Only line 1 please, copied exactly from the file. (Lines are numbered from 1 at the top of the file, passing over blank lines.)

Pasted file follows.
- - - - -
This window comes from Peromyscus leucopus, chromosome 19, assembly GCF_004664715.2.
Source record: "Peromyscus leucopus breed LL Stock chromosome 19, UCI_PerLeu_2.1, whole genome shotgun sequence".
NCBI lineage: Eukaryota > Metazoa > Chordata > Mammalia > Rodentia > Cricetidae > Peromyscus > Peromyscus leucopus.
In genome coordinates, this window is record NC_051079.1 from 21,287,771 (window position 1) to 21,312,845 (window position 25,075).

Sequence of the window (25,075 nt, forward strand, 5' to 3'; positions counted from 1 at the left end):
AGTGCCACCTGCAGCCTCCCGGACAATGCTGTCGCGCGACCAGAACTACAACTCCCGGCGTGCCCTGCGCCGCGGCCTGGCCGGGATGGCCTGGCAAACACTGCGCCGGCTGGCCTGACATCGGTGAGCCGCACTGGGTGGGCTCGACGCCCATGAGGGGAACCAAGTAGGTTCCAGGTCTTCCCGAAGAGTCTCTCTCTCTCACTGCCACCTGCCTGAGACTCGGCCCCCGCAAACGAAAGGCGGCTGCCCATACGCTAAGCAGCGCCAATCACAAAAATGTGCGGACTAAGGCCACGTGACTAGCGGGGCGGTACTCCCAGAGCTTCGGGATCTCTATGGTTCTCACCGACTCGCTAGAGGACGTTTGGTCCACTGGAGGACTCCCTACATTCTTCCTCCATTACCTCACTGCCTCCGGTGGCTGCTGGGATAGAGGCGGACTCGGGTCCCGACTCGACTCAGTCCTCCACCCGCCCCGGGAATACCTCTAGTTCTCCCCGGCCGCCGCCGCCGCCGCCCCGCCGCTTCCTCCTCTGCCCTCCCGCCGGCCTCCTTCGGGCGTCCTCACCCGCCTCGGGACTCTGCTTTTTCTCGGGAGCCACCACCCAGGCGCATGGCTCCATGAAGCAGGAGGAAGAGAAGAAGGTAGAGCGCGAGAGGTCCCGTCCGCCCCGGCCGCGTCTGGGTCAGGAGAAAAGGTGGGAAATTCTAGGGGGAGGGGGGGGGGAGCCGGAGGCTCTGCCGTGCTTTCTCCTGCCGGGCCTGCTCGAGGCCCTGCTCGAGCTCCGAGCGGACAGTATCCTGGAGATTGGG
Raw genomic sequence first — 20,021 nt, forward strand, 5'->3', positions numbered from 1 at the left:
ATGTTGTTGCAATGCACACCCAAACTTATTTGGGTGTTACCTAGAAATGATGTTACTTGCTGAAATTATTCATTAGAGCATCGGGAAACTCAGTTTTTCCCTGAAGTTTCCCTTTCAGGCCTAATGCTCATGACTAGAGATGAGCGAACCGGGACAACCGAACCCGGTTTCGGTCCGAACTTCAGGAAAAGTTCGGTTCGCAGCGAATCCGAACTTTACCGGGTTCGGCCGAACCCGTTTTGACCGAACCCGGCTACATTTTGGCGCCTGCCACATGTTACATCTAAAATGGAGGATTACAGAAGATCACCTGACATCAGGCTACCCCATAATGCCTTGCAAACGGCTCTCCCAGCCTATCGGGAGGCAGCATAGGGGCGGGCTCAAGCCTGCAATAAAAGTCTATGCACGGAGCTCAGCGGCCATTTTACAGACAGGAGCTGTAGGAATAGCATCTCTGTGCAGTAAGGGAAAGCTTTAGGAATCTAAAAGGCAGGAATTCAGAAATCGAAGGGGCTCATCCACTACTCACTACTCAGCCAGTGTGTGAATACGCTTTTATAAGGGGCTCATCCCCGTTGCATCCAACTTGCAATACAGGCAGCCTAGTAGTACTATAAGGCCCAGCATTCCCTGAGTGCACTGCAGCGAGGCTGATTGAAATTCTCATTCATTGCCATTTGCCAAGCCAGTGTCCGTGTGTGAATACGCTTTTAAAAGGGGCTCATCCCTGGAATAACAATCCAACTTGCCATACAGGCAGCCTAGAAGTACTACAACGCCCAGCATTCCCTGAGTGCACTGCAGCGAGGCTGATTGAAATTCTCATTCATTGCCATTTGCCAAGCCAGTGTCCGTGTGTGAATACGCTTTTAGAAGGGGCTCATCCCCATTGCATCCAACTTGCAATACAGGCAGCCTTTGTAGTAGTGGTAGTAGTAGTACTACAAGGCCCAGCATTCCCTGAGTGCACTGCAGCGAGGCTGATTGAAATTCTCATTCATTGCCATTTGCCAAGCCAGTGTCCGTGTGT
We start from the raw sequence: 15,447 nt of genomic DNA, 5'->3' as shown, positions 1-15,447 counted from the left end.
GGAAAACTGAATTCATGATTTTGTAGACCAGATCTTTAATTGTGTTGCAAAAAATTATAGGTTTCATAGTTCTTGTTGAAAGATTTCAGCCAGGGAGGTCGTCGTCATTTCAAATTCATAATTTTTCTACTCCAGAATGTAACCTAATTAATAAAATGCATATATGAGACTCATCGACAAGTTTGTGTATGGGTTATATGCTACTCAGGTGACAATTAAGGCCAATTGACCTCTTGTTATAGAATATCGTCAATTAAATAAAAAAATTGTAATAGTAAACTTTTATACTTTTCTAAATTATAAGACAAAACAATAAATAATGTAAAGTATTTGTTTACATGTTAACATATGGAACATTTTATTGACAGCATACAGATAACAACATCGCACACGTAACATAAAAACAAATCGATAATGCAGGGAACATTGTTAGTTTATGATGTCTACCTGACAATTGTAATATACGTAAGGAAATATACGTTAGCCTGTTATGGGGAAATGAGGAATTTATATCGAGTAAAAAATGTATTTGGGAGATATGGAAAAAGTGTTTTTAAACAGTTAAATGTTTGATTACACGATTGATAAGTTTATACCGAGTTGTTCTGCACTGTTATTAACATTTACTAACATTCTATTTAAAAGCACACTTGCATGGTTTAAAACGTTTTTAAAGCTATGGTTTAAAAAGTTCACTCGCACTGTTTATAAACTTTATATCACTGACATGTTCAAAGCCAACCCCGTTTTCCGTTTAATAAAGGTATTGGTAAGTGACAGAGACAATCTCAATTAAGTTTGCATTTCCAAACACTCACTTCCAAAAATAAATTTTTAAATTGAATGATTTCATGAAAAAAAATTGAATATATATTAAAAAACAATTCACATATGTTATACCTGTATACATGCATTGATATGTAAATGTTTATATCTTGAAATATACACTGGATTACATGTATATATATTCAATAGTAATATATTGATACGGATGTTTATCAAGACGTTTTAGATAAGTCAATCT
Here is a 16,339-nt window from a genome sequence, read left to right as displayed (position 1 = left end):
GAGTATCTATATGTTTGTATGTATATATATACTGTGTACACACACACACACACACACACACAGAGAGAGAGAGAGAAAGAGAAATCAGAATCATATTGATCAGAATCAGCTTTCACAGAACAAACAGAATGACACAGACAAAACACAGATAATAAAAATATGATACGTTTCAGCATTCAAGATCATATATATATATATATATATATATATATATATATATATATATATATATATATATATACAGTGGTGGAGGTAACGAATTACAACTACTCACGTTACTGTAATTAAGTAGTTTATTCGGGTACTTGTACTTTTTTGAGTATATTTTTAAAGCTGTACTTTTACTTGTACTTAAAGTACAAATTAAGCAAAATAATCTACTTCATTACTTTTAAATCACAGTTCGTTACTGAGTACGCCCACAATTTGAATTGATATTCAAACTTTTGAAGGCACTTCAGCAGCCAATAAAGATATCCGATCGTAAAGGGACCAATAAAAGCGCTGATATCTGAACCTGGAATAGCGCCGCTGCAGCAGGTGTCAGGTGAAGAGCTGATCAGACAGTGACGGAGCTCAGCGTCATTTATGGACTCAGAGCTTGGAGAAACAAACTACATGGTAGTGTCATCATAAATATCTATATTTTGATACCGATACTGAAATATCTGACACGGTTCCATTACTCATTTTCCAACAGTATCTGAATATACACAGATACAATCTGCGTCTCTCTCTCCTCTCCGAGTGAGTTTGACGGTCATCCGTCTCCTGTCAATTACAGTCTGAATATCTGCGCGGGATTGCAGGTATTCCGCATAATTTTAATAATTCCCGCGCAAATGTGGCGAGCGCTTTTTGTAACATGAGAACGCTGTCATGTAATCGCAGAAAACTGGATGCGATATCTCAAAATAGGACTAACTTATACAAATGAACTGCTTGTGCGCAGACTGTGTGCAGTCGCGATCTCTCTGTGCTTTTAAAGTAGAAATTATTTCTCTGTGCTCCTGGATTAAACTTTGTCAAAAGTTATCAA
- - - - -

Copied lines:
This window comes from Peromyscus leucopus, chromosome 19, assembly GCF_004664715.2.